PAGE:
We talked about a lot and in the past, you know, we saw some people do, crowdfunding albums in a way just thought like just seems bit you know possibly a bit desperate or something like that but I think we just kind of had an awakening and realized it’s the way forward it’s the you know I mean it ties into me with the name of the album ‘collectiv’ is just really supposed to be reflective of everyone of people getting involved because that’s what I see as an antidote to you know the sort of ongoing crushing punishment that we get from the establishment day after day and their typical kind of call to arms is dividing conquer and you know the only source implanted I can sort of think of to combat that is get together, get together, get involved, and that’s become the sort of the rally cry for me because it is so messy business is a complicated business and the politics of everything and it’s like, it’s very hard, I think, is purposely so. You know, little bit like the law, you know, it’s made to be very kind of, you know, sort of confusing and gray because that just keeps your average working person who doesn’t have time, and everything, it just everyone gets the points I just don’t care I don’t get it and I don’t care you know, and they kind of do care because you know, and they go well, I’d rather put up with the shit than trying to wrap my brain around what’s going on here too confusing and so I think you have to go for life simple solutions and that’s my simple solution is get together get involved.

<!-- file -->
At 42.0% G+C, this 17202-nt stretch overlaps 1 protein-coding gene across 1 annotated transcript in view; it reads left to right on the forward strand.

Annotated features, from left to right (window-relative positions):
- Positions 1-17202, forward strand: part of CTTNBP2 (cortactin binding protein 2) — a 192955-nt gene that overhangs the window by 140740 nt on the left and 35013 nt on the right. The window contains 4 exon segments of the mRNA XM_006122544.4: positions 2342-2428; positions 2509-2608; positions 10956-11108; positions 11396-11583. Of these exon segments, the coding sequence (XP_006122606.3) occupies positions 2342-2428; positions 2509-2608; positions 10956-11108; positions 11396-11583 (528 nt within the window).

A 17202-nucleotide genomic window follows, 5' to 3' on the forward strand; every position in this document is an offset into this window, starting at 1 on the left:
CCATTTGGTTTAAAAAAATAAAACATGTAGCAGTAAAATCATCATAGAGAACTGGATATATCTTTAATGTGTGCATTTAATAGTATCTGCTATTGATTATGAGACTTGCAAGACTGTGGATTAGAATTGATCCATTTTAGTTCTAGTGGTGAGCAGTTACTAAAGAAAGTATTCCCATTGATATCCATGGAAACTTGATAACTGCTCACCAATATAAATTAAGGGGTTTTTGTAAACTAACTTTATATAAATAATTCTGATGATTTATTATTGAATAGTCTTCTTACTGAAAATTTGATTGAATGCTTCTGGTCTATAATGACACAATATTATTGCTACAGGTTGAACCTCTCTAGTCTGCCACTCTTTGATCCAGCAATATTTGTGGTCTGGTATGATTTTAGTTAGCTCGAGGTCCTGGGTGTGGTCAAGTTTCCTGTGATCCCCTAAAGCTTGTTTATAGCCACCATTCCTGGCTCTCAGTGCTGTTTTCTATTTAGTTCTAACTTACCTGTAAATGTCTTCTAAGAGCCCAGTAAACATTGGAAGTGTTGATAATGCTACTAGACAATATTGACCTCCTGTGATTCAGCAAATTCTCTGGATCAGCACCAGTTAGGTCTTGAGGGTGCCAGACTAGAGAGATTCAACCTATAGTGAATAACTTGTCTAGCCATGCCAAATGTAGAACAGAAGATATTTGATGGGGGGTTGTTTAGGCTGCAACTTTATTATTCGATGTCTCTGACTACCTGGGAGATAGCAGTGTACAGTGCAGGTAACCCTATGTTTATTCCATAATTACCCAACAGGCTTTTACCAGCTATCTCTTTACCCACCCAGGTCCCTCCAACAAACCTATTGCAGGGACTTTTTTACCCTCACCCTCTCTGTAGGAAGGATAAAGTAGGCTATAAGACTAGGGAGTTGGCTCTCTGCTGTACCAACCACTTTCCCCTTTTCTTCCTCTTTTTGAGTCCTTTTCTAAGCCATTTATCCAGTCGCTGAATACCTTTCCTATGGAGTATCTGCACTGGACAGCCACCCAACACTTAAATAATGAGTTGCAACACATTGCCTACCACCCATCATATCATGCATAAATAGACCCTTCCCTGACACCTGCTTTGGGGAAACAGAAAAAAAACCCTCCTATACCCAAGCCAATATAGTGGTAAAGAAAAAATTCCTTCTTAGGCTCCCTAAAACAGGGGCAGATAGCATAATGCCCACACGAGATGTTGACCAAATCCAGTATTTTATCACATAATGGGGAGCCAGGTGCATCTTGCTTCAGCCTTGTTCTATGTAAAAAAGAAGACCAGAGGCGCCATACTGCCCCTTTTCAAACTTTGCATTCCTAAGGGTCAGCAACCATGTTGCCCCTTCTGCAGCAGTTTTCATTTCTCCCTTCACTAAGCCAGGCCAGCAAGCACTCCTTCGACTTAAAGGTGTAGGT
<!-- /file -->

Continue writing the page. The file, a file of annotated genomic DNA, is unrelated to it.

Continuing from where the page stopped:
I think its taking the power back as well, isn’t it? you know, being captain of your own destiny sort of…
Yeah, you’re not waiting for a record label to tell you what you can or can’t do. Absolutely, you know, you just press on. And it’s a no brainer really where it goes to the people that get it already, you certainly don’t have to convince anyone, these are people to kind of, do they see what you’re doing. I like what you’re doing and you’re doing it for them as well as yourself. Anyway, so it kind of it’s like, really like cutting out the bureaucracy. Yeah, and the red tape just as between the artist and the observer, you know, the listener or, I’d like to sort of try and break that wall down even more. I’ve done a lot of live shows, and I have a point of view about it. And my point of view is again, about that thing of being involved is kind of a ceremony of sorts and I think you can really be uplifted if you can give yourself over to it, you know.